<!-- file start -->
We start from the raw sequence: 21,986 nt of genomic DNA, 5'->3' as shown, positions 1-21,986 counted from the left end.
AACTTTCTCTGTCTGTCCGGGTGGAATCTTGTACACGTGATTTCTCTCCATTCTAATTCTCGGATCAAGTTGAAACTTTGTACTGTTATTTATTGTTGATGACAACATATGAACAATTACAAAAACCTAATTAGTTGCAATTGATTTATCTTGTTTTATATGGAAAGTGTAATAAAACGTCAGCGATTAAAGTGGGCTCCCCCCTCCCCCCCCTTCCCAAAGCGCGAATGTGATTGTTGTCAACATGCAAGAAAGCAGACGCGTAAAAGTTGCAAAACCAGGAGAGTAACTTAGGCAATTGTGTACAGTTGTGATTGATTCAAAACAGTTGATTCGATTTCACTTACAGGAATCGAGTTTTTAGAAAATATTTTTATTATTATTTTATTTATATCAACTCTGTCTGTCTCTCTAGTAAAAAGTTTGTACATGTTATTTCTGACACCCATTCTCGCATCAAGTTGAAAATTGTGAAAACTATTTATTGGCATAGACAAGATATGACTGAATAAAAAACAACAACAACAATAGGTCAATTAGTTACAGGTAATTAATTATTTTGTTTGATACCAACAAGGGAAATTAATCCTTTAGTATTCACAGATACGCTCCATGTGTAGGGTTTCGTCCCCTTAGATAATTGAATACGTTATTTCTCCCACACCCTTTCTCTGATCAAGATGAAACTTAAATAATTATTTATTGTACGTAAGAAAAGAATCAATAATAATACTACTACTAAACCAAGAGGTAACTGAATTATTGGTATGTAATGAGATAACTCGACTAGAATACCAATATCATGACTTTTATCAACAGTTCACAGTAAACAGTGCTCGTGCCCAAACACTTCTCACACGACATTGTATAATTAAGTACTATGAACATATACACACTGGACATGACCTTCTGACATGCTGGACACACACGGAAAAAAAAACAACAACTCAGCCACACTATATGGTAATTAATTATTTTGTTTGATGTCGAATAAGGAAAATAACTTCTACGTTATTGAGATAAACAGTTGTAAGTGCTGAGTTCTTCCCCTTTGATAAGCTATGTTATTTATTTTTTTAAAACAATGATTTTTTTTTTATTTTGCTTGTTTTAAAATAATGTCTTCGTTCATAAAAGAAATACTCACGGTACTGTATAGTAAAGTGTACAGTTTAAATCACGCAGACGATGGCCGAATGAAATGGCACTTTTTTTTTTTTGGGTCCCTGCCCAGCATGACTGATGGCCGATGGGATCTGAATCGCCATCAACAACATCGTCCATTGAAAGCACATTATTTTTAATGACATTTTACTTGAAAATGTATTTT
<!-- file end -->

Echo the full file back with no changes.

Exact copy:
We start from the raw sequence: 21,986 nt of genomic DNA, 5'->3' as shown, positions 1-21,986 counted from the left end.
AACTTTCTCTGTCTGTCCGGGTGGAATCTTGTACACGTGATTTCTCTCCATTCTAATTCTCGGATCAAGTTGAAACTTTGTACTGTTATTTATTGTTGATGACAACATATGAACAATTACAAAAACCTAATTAGTTGCAATTGATTTATCTTGTTTTATATGGAAAGTGTAATAAAACGTCAGCGATTAAAGTGGGCTCCCCCCTCCCCCCCCTTCCCAAAGCGCGAATGTGATTGTTGTCAACATGCAAGAAAGCAGACGCGTAAAAGTTGCAAAACCAGGAGAGTAACTTAGGCAATTGTGTACAGTTGTGATTGATTCAAAACAGTTGATTCGATTTCACTTACAGGAATCGAGTTTTTAGAAAATATTTTTATTATTATTTTATTTATATCAACTCTGTCTGTCTCTCTAGTAAAAAGTTTGTACATGTTATTTCTGACACCCATTCTCGCATCAAGTTGAAAATTGTGAAAACTATTTATTGGCATAGACAAGATATGACTGAATAAAAAACAACAACAACAATAGGTCAATTAGTTACAGGTAATTAATTATTTTGTTTGATACCAACAAGGGAAATTAATCCTTTAGTATTCACAGATACGCTCCATGTGTAGGGTTTCGTCCCCTTAGATAATTGAATACGTTATTTCTCCCACACCCTTTCTCTGATCAAGATGAAACTTAAATAATTATTTATTGTACGTAAGAAAAGAATCAATAATAATACTACTACTAAACCAAGAGGTAACTGAATTATTGGTATGTAATGAGATAACTCGACTAGAATACCAATATCATGACTTTTATCAACAGTTCACAGTAAACAGTGCTCGTGCCCAAACACTTCTCACACGACATTGTATAATTAAGTACTATGAACATATACACACTGGACATGACCTTCTGACATGCTGGACACACACGGAAAAAAAAACAACAACTCAGCCACACTATATGGTAATTAATTATTTTGTTTGATGTCGAATAAGGAAAATAACTTCTACGTTATTGAGATAAACAGTTGTAAGTGCTGAGTTCTTCCCCTTTGATAAGCTATGTTATTTATTTTTTTAAAACAATGATTTTTTTTTTATTTTGCTTGTTTTAAAATAATGTCTTCGTTCATAAAAGAAATACTCACGGTACTGTATAGTAAAGTGTACAGTTTAAATCACGCAGACGATGGCCGAATGAAATGGCACTTTTTTTTTTTTGGGTCCCTGCCCAGCATGACTGATGGCCGATGGGATCTGAATCGCCATCAACAACATCGTCCATTGAAAGCACATTATTTTTAATGACATTTTACTTGAAAATGTATTTT